If you plan to lay vinyl, sheet vinyl or laminate in your room, then any uneven floorboards will most likely show through.
It’s hugely important to have a good, level subfloor when adding a new decorative floor.
Covering old floorboards with new hardboard sheets will provide you with a much more even surface. In this article, we’re looking at step by step how to fit hardboard sheets so that your sub floor is ready for your laminate.
What condition is your existing floor in?
You might be at a good starting point where all the current floorboards are in good shape.
However, rotten floor boards need to be replaced.
Now is also the best time to fix and loose, squeaky or creaking floor boards. They need to be screwed down before laying the new floor.
Always use screws to fix the floor boards, don’t use nails. That way you will massively reduce creaking noises when the new flooring is in place.
Check for pipes and cables & make repairs
Before adding screws to the current boards, you need to make sure you’re not screwing into any pipes or cables. If you do, you risk the cost of the work increasing significantly.
Use a pipe or cable detector to make sure there’s nothing there as any pipes could be the actual reason that the boards weren’t fixed when any previous work was carried out.
As a final touch, check for any nails or screw heads that are sticking up above the surface. Any you find, punch them with a hammer and nail punch so they go below the surface and stay there.
Smooth down uneven areas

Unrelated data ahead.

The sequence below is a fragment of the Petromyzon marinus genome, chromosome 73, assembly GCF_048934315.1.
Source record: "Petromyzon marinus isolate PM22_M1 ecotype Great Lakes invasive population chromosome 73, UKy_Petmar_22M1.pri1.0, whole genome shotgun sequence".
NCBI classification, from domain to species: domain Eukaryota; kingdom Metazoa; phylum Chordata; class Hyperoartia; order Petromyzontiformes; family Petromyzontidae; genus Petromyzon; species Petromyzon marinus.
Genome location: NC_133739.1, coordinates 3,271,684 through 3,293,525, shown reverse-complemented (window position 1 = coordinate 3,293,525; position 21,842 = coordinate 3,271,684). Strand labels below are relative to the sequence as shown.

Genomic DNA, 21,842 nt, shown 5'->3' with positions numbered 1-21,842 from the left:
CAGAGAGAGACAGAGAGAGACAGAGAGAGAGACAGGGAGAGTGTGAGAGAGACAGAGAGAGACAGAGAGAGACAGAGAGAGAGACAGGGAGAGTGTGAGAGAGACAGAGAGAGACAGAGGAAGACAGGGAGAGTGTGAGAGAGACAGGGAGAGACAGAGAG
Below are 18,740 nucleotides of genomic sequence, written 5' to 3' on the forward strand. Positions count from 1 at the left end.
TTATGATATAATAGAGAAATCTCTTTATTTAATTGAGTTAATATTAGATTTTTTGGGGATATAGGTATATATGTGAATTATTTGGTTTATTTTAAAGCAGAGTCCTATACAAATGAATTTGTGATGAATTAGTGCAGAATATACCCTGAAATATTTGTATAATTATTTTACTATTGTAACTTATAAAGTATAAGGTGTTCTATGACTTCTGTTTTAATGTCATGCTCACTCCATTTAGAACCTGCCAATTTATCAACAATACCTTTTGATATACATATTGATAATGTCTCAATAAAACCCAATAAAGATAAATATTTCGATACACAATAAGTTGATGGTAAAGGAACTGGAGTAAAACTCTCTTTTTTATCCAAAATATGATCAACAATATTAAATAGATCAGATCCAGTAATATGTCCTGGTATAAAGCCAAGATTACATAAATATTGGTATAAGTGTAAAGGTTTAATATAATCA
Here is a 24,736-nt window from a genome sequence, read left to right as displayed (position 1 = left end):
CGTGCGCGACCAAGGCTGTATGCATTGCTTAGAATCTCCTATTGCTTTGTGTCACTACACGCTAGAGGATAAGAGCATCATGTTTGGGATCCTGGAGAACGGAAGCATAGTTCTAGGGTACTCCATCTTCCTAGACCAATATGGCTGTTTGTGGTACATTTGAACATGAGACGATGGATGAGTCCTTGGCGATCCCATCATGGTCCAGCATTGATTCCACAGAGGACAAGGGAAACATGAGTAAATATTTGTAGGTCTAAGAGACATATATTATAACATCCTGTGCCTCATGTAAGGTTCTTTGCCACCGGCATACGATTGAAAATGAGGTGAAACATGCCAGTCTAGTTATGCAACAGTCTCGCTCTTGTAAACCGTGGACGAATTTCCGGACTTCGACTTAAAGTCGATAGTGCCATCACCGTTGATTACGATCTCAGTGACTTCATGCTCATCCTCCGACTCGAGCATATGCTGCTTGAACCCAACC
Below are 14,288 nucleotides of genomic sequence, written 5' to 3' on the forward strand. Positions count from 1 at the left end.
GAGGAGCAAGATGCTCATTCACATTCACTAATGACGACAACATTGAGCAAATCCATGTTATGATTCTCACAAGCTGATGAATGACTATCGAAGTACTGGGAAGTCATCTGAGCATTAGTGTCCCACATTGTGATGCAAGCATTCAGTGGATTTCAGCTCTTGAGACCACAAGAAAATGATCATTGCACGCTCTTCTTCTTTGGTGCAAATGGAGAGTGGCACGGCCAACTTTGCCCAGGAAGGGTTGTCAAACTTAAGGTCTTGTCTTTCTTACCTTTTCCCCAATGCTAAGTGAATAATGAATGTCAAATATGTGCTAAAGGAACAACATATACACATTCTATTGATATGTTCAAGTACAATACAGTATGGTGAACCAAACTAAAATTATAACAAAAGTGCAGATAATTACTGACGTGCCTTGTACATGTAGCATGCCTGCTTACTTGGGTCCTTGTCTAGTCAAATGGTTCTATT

If the old floorboards look like they can be smoothed out with a light sand, then it’s a good idea to use a belt sander or an orbital sander to do so.
Remember to wear gloves, goggles and a mask when sanding on the floorboards. As a final touch, maybe use a smoothing plane or powered planer before this double check for nail and screw heads so they don’t damage the blade
Choose your boards
If you have any moisture, you may wish to use WBP (weather boilproof) plywood instead of hardboard
use 3mm thick hardboard. If you can use larger sized sheets as they will give a benefit of less joins in the sheets but are bulkier to transport and work with.
Smaller sizes are easier to transport and work with even more so if you need to collect the materials from your local hardware store – but there will be more joints in the.
Make a note of the length and width of the boards so that you can work out exactly how many you need.
Calculate how much hardboard levelling you’ll need
Now it’s time to get your maths head on.
1. Measure the room
You need to work out the length, width and total square meterage of the room. Use a tape measure to measure both the width and the length.
Then, multiply each of those together to give you the square meterage.
2. Identify the size of sheets you will use
Once you’ve decided which sheets you need, choose the size of boards that suits you best based on your size room, transportation needs (i.e. do you need to put them in your car and bring them home from the DIY Store, and ease of working with.
For example a 1.2m x 2.4m board will give you 2.88 m2 of board for each sheet to work with.